TAMPA, FL — The accident happened so fast. Michael Kelley never saw it
coming. "All I saw was a blur of white and I’m getting spun around."
his head cleared, Kelley, 54, realized he and another motorist had just
been hit by a Tampa Police officer who had run a red light. Angry
witnesses at the intersection of Martin Luther King Jr. Blvd and
Nebraska Avenue in Tampa told him that the patrol car was running no
lights or siren. TPD’s own report on the accident of September 1st,
2008 noted that the officer "failed to realize the danger of entering
the intersection on a solid red light."
Kelley wasn’t hurt, but
the other motorist was taken to the hospital. Property damage on the
report was listed at $14,000 dollars.
The biggest surprise for
Michael Kelley came later when he discovered that the Tampa Police
officer would not be cited in a crash he clearly caused. Kelley called
it hypocritical and a double standard. "I’m certain if I had done
that, I would have been cited."
Michael Kelley’s accident was
one of more than 400 in the Bay Area last year in which a law
enforcement officer was at fault. ABC Action News examined the records
of six local agencies including St. Petersburg Police, Tampa Police,
and Polk, Pasco and Pinellas Counties. We found a dozen officers that
had two or more accidents, although many of them were minor.
also discovered that few agencies ticket their own officers or
deputies. The Tampa Police Department recorded 84 crashes in 2008 that
their officers either caused or failed to avoid, yet TPD reports they
didn’t write a single ticket.
Not writing tickets to police
and deputies in crashes in which they’re at fault is standard procedure
at most agencies. Agency officials say that while they don’t ticket
officers and deputies, they are punished internally.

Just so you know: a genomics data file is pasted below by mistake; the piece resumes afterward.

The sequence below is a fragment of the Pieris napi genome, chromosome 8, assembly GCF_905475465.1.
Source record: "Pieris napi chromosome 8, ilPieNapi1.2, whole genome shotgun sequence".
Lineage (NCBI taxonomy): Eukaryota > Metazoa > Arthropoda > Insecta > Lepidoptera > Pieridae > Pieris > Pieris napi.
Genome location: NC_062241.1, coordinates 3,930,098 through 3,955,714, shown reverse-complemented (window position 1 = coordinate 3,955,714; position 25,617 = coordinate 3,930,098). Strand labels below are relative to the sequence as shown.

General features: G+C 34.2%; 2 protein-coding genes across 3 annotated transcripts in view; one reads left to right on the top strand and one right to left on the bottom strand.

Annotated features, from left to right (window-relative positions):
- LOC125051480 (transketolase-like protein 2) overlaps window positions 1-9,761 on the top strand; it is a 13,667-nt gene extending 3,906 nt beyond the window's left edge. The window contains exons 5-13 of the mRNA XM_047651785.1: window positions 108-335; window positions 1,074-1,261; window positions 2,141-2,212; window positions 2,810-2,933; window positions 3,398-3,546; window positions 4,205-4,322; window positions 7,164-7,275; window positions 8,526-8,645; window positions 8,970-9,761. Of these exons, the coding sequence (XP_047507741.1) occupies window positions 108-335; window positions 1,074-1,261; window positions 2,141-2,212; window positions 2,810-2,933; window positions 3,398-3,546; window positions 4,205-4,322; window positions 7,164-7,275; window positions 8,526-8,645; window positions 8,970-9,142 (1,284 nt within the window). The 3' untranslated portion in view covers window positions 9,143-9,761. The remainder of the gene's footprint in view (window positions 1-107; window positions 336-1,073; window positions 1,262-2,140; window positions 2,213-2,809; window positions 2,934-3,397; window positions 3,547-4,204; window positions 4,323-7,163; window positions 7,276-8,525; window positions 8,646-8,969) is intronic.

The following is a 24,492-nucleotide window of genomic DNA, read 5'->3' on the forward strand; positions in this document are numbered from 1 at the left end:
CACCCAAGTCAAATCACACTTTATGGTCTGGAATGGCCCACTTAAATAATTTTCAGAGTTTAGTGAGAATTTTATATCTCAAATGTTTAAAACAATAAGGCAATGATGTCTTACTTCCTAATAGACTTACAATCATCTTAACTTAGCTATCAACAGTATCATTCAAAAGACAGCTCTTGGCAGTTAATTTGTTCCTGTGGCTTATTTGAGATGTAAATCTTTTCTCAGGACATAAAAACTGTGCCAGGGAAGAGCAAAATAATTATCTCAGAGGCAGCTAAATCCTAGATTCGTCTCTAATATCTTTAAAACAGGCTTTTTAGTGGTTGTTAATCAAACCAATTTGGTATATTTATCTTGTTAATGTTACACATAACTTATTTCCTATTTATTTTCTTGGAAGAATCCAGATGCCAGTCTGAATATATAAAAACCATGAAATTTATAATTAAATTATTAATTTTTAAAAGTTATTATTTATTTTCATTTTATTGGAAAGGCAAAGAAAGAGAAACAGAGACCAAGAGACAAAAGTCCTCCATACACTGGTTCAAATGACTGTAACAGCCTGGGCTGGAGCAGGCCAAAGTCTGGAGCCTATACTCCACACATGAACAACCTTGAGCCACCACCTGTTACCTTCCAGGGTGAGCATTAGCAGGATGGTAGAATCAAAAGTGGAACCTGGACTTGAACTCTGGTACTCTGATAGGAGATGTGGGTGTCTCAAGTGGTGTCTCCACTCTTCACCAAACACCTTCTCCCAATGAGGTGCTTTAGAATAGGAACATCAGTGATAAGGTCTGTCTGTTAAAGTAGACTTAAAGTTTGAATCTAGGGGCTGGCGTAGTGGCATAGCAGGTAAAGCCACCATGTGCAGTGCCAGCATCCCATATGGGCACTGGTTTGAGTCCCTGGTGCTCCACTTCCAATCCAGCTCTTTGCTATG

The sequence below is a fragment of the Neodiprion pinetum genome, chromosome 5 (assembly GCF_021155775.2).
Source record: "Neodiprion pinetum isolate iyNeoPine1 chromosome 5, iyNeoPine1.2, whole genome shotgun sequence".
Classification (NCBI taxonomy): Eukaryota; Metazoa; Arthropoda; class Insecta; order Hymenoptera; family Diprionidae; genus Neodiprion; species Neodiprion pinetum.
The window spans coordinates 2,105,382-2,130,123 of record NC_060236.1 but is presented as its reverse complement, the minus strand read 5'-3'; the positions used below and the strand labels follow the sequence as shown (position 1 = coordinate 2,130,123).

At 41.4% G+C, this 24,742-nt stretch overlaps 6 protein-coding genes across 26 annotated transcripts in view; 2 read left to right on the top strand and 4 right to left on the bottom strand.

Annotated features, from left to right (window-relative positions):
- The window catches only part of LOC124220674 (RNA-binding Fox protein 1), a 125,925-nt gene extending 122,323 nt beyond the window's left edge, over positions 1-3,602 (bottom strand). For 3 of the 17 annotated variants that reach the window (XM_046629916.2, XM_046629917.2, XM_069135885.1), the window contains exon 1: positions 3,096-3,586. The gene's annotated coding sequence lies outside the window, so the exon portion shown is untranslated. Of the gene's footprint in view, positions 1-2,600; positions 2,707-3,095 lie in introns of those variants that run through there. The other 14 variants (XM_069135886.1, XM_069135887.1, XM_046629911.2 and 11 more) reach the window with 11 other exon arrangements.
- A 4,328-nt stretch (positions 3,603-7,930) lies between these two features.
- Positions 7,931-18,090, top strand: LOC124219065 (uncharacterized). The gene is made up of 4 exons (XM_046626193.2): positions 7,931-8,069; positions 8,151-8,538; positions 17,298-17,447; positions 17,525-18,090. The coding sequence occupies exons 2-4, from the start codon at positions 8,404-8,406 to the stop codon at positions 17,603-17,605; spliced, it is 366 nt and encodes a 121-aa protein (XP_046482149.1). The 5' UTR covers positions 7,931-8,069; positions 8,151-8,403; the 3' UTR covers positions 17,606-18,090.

review, we did find cases where the officer lost their take-home
vehicle privileges. A few were suspended without pay for up to 15 days.
Police spokesperson Andrea Davis says the internal punishments are more
than adequate. “Their punishment, including responsibility for damages
and the possibility of losing their jobs eventually is a pretty strict
punishment”, said Davis.
Others argue that law enforcement
officers deserve a break. They often drive over a hundred miles a day
while using a radio, cell phone and onboard computer. Police have to
check addresses and license plates while driving under all kinds of
Retired Hillsborough sheriff’s captain Rod
Reder believes ticketing officers would only punish the public. "I
think if you overreact and start citing officers for minor traffic
violations and crashes, what you’re going to have is officers parking
their cars and not going on patrol as much. They’re not going to
aggressively respond to calls", claims Reder.
There is a notable
exception to this policy. Polk County Sheriff, Grady Judd believes a
policy that shields officers from traffic citations just doesn’t sell
with the public. Eight times last year, Polk County deputies who got
into wrecks were both disciplined internally and given a ticket, like
any other driver.
Judd went on to say, "If we’re involved in
a crash and it’s our fault and it’s over $1500 dollars in damages, the
deputy’s going to get a traffic citation as well. We just think it’s